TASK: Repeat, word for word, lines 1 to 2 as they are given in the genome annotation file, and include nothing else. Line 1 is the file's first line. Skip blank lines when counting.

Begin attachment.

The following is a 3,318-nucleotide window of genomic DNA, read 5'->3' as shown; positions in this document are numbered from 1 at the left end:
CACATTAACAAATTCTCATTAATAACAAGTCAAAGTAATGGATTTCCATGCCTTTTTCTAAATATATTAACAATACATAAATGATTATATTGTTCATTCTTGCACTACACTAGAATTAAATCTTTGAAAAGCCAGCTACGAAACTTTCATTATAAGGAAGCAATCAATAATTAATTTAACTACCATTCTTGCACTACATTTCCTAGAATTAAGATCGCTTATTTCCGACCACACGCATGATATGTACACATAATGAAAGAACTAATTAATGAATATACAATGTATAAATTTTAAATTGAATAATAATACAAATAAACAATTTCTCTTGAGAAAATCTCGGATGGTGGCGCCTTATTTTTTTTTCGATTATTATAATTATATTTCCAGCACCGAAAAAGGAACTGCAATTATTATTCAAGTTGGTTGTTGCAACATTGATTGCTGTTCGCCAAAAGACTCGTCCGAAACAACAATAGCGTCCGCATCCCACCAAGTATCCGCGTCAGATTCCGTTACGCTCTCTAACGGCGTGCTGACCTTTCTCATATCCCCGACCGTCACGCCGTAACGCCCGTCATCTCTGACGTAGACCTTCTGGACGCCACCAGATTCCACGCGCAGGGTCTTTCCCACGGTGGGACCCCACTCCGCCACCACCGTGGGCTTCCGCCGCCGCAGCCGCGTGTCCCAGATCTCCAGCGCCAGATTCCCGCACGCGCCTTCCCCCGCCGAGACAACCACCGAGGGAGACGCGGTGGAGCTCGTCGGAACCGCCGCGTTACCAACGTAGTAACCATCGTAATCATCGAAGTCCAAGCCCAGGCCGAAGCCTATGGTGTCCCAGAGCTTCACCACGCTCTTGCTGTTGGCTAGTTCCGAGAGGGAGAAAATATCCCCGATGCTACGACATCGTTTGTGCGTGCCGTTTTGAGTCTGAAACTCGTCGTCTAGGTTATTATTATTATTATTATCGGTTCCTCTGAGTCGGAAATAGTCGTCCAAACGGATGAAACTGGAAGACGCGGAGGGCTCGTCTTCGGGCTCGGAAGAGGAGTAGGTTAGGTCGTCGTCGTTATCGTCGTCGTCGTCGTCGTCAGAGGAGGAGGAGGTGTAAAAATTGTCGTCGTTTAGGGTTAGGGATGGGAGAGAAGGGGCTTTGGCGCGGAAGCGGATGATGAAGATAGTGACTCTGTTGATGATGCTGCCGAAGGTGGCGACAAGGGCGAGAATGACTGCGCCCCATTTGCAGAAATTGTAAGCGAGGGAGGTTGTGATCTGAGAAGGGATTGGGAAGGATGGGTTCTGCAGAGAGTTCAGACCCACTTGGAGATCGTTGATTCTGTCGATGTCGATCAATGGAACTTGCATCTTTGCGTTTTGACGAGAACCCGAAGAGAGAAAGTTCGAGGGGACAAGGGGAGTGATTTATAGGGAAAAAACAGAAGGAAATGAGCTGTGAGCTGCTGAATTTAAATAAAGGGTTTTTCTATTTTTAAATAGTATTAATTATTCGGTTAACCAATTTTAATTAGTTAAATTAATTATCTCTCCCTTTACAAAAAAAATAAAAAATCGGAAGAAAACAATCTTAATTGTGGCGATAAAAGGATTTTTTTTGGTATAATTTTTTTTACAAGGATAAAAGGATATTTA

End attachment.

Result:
The following is a 3,318-nucleotide window of genomic DNA, read 5'->3' as shown; positions in this document are numbered from 1 at the left end:
CACATTAACAAATTCTCATTAATAACAAGTCAAAGTAATGGATTTCCATGCCTTTTTCTAAATATATTAACAATACATAAATGATTATATTGTTCATTCTTGCACTACACTAGAATTAAATCTTTGAAAAGCCAGCTACGAAACTTTCATTATAAGGAAGCAATCAATAATTAATTTAACTACCATTCTTGCACTACATTTCCTAGAATTAAGATCGCTTATTTCCGACCACACGCATGATATGTACACATAATGAAAGAACTAATTAATGAATATACAATGTATAAATTTTAAATTGAATAATAATACAAATAAACAATTTCTCTTGAGAAAATCTCGGATGGTGGCGCCTTATTTTTTTTTCGATTATTATAATTATATTTCCAGCACCGAAAAAGGAACTGCAATTATTATTCAAGTTGGTTGTTGCAACATTGATTGCTGTTCGCCAAAAGACTCGTCCGAAACAACAATAGCGTCCGCATCCCACCAAGTATCCGCGTCAGATTCCGTTACGCTCTCTAACGGCGTGCTGACCTTTCTCATATCCCCGACCGTCACGCCGTAACGCCCGTCATCTCTGACGTAGACCTTCTGGACGCCACCAGATTCCACGCGCAGGGTCTTTCCCACGGTGGGACCCCACTCCGCCACCACCGTGGGCTTCCGCCGCCGCAGCCGCGTGTCCCAGATCTCCAGCGCCAGATTCCCGCACGCGCCTTCCCCCGCCGAGACAACCACCGAGGGAGACGCGGTGGAGCTCGTCGGAACCGCCGCGTTACCAACGTAGTAACCATCGTAATCATCGAAGTCCAAGCCCAGGCCGAAGCCTATGGTGTCCCAGAGCTTCACCACGCTCTTGCTGTTGGCTAGTTCCGAGAGGGAGAAAATATCCCCGATGCTACGACATCGTTTGTGCGTGCCGTTTTGAGTCTGAAACTCGTCGTCTAGGTTATTATTATTATTATTATCGGTTCCTCTGAGTCGGAAATAGTCGTCCAAACGGATGAAACTGGAAGACGCGGAGGGCTCGTCTTCGGGCTCGGAAGAGGAGTAGGTTAGGTCGTCGTCGTTATCGTCGTCGTCGTCGTCGTCAGAGGAGGAGGAGGTGTAAAAATTGTCGTCGTTTAGGGTTAGGGATGGGAGAGAAGGGGCTTTGGCGCGGAAGCGGATGATGAAGATAGTGACTCTGTTGATGATGCTGCCGAAGGTGGCGACAAGGGCGAGAATGACTGCGCCCCATTTGCAGAAATTGTAAGCGAGGGAGGTTGTGATCTGAGAAGGGATTGGGAAGGATGGGTTCTGCAGAGAGTTCAGACCCACTTGGAGATCGTTGATTCTGTCGATGTCGATCAATGGAACTTGCATCTTTGCGTTTTGACGAGAACCCGAAGAGAGAAAGTTCGAGGGGACAAGGGGAGTGATTTATAGGGAAAAAACAGAAGGAAATGAGCTGTGAGCTGCTGAATTTAAATAAAGGGTTTTTCTATTTTTAAATAGTATTAATTATTCGGTTAACCAATTTTAATTAGTTAAATTAATTATCTCTCCCTTTACAAAAAAAATAAAAAATCGGAAGAAAACAATCTTAATTGTGGCGATAAAAGGATTTTTTTTGGTATAATTTTTTTTACAAGGATAAAAGGATATTTA